Considering the aesthetic and energy consumption of our wood burning options.
When it comes to interior design, my husband and I are almost always on the same page. I’ll say “I want our kitchen to look like this…” and he’ll say “I was thinking EXACTLY the same thing”. Or he’ll say “I want our bathroom to be like this…”. You get the picture. So it was surprising when we wanted very different things for a very central part of our Tour: the hearth.
He wants to install a new but traditionally made fireplace in pierre de Caen. Something classic like the examples above. However, with all our apparent stone walls, I wanted more of a juxtaposition of materials to give our Tour a cozier feel. I want a cute wood stove.
There are 4 fireplaces in our Tour, but only one that is worth anything. Unfortunately, it’s in the space that will probably become our daughter’s room, so no fires there. We will strip the paint and restore the natural stonework on this one, but it will remain inactive.
Left: Our fireplace in pierre de Caen. Right: Fireplace in raw pierre de Caen by Conraud Doye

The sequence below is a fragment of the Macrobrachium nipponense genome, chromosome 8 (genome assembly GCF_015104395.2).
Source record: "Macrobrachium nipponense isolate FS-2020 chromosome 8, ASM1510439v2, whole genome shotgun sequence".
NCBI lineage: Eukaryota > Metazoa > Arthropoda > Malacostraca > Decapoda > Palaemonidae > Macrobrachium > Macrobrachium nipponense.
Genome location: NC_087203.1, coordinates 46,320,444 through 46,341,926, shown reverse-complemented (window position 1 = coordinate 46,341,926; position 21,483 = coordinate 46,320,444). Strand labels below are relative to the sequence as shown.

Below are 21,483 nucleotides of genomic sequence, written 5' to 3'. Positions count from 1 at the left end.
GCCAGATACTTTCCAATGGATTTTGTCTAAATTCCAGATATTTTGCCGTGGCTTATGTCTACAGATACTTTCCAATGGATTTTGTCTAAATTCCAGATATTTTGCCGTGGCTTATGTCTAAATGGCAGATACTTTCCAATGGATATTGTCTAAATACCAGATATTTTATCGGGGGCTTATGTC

The other fireplaces in our Tour like the one shown below are just cache misère. That’s not marble there, just some funky plastic resin. We haven’t tore the casings off yet, but we don’t expect to find much behind them. The chiminey structure looks a bit like the one below (minus the brick) and we’ll work with it for whatever option we finally choose.
Left: Main fireplace in our Tour. Right: Fireplaces new and restored by Conraud Doye
There are a lot of amazing tailleurs de pierre like Conraud Doye in the region who restore or make new fireplaces with traditional techniques using pierre de Caen. While I absolutely love the look of a traditional stone fireplace, our Tour has NO central heating, and I think a wood stove would be more efficient. After several heated discussions (pun intended), I sent my husband several articles like this detailing the energy consumption/loss of both options. I think I’ve convinced him. Maybe.
I also kinda like the idea of having a fun colorful wood stove in enamel or tile:
Or what about this awesome steam-punk looking wood stove from Marinemine? Estonian sculptor Mati Karmin makes furniture and wood stoves from old Russian mine shells. Now that would be some style juxtaposition!